Kitty Whately won the Kathleen Ferrier Award in 2011 and currently studies at the RCM International Opera School. We saw her as Teodata in Flavio at ETO last year and were looking forward to her singing Rosina and we were not disappointed. Whately has a poised stage presence and gave the impression that Rosina was looking on the world, for the most part, in amused tolerance. A strong minded person, but lively and certainly attractive; she was touching in the closing scenes when Rosina thinks that she has been betrayed by Figaro and ‘Lindoro’.

Barber_ETO_02.gifGrant Doyle as Figaro

I have to confess that when it comes to the singing of passage-work both in baroque opera and early 19th century Italian opera, I am a bit of an obsessive; in an ideal world everything should be sung beautifully and cleanly. This Whately did, of the 3 main leads (Rosina, Figaro, Almaviva) all sang their passage-work confidently, expressively and creditably. But there were times when I felt that both Nicholas Sharratt (singing Almaviva) and Doyle were smudging things, but Whately’s divisions always seemed to come out cleanly.

She was partnered by the highly personable Nicholas Sharratt who has sung Nemorino at Grange Park Opera and Brighella (Ariadne auf Naxos) at Garsington. He has an attractive, quite slim-line lyric tenor voice with an easy top so that as Count Almaviva the tessitura of the role did not seem to hold terrors for him. As I have said, there were times when I felt he smudged his passage-work, but I warmed to his performance. His open stage presence and the way he developed a good rapport with Whately were endearing; plus he had good comic timing, he was funny without ever over doing things when playing the drunken soldier. He topped this by giving a fine account of the Count’s final aria, the showpiece which is usually cut and which Rossini re-used for La Cenerentola. After a long evening, Sharratt’s performance was quite brilliant and made a good dramatic case for including the aria.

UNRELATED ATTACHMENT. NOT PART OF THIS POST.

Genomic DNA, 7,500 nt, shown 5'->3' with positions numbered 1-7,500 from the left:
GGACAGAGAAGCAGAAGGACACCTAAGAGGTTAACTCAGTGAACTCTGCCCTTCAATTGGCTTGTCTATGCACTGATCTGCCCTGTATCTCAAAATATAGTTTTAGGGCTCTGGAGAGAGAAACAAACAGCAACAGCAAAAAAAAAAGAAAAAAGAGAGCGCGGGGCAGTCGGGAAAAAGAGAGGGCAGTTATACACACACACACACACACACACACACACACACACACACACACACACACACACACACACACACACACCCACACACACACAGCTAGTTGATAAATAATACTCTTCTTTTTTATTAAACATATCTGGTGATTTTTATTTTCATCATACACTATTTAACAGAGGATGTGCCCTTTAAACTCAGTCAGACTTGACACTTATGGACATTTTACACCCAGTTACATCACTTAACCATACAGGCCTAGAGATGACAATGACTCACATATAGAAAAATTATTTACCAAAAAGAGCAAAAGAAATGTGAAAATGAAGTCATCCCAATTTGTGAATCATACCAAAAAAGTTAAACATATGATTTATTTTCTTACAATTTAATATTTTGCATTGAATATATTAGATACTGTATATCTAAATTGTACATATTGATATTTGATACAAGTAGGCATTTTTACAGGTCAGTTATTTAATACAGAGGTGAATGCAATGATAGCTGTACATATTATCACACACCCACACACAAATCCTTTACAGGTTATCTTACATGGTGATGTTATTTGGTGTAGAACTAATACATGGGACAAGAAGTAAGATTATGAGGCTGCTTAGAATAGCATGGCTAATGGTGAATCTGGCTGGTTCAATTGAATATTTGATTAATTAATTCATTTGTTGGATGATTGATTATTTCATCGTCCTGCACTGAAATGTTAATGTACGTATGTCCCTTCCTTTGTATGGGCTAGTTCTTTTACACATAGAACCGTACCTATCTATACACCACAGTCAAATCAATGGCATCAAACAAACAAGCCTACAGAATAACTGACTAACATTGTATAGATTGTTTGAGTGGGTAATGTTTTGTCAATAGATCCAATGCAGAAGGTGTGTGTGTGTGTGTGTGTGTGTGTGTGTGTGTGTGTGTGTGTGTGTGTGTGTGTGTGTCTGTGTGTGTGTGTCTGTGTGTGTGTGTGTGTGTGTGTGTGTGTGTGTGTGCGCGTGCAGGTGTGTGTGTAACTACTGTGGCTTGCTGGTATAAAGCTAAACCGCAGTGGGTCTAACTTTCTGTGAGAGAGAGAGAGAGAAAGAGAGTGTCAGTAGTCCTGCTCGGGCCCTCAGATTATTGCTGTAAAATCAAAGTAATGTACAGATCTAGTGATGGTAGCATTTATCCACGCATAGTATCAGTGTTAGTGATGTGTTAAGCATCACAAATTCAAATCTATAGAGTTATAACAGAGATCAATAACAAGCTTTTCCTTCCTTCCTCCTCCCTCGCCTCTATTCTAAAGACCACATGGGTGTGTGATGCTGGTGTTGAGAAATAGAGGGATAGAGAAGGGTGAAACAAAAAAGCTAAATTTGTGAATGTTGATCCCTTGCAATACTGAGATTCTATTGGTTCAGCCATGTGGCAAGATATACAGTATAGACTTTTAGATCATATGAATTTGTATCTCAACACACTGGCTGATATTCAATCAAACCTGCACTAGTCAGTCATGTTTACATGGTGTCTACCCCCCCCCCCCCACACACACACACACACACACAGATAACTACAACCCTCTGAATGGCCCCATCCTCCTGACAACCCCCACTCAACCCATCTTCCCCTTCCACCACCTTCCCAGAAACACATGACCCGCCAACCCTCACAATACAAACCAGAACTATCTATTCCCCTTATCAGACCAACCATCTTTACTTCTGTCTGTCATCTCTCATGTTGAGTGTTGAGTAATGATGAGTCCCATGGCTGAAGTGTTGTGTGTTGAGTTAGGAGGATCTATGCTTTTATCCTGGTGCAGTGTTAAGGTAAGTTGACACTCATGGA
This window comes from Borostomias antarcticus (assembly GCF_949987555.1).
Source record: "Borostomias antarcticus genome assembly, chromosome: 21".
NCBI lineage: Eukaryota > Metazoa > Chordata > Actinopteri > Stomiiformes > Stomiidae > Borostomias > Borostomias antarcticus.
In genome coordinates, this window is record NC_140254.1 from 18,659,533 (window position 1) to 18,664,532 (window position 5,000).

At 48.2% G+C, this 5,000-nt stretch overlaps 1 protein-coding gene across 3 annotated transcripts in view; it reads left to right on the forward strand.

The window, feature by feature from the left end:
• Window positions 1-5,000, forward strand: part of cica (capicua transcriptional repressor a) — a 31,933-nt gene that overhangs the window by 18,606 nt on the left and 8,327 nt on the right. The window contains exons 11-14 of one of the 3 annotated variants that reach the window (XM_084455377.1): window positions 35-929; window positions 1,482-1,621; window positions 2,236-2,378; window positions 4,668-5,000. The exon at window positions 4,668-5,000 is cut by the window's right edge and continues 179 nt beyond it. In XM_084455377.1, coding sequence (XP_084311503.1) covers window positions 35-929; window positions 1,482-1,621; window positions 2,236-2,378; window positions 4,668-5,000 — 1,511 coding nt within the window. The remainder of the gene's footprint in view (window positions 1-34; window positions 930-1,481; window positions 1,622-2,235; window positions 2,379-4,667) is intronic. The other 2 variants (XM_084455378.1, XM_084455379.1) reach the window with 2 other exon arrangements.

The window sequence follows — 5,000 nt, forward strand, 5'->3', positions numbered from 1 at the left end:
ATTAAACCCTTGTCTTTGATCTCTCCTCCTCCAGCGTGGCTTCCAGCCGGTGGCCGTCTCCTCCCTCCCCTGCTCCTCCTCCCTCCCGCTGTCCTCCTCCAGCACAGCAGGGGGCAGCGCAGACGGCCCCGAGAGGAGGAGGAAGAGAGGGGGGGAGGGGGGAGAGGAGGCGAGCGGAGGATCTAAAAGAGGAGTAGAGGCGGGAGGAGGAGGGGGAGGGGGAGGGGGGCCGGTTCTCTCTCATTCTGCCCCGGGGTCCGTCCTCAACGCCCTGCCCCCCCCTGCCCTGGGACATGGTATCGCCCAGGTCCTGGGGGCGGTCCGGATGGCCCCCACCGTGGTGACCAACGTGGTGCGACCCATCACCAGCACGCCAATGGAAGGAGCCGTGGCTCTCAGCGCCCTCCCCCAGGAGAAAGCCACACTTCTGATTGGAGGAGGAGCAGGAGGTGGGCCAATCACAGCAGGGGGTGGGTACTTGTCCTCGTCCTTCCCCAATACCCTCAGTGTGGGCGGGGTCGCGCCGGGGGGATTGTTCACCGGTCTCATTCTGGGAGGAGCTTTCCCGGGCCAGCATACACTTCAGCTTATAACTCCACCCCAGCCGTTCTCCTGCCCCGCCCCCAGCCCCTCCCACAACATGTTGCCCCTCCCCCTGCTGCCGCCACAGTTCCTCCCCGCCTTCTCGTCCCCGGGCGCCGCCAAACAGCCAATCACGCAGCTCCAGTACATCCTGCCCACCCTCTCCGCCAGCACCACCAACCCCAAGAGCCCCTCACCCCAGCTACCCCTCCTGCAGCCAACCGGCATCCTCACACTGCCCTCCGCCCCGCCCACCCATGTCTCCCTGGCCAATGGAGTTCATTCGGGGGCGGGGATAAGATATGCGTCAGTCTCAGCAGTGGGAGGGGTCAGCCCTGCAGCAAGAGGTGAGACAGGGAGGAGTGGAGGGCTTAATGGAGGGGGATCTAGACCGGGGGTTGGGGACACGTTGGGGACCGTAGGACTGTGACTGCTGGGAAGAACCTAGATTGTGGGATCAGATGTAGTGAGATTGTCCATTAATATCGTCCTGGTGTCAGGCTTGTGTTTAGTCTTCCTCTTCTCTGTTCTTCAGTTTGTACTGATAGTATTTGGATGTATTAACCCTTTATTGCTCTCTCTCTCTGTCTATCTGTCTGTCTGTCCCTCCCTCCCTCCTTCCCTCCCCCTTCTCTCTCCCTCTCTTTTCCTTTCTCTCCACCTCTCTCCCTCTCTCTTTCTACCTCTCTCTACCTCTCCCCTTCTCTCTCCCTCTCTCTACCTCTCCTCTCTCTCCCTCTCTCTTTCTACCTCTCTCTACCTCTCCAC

Barber_ETO_05.gifL-R: Grant Doyle as Figaro, Kitty Whately as Rosina, Nicholas Sharratt as Almaviva, Cheryl Enever as Berta, Andrew Slater as Bartolo and Alan Fairs as Basilio

Andrew Slater has been an ETO regular for a few years now. He played Doctor Bartolo as an obsessively jealous dyspeptic, rather than being plain nasty. He coped manfully with having to do some amazingly botched comic surgery on patients during his Act 1 aria; one of the few moments when Guthrie’s ideas got the better of him. As with all good comedy, you felt sorry for Bartolo even though he behaved badly.

Alan Fairs was a hilariously scary Don Basilio and gave a strong, highly characterised account of the calumny arias. Cheryl Enever was a lively Berta, unfortunately deprived of her aria.

Conductor Paul McGrath kept things going at quite a lick, which was great for the comedy but which meant that co-ordination between pit and stage was not always quite what it should have been; this was particularly true in the big comic ensembles when Guthrie has his cast moving around. But it was an understandable error, given the desire to keep everything zipping along.

This was a performance full of energy and vivid character. Guthrie’s very physical approach to theatre was enthusiastically taken up by the cast. Despite the occasional problems, this was a performance that was funny and enjoyable in all the right ways.

ETO is performing the opera on tour in the UK until May 26th, along with Eugene Onegin and three children’s operas.

Robert Hugill

Send to a friend

Send a link to this article to a friend with an optional message.

Friend's Email Address: (required)

Your Email Address: (required)

Message (optional):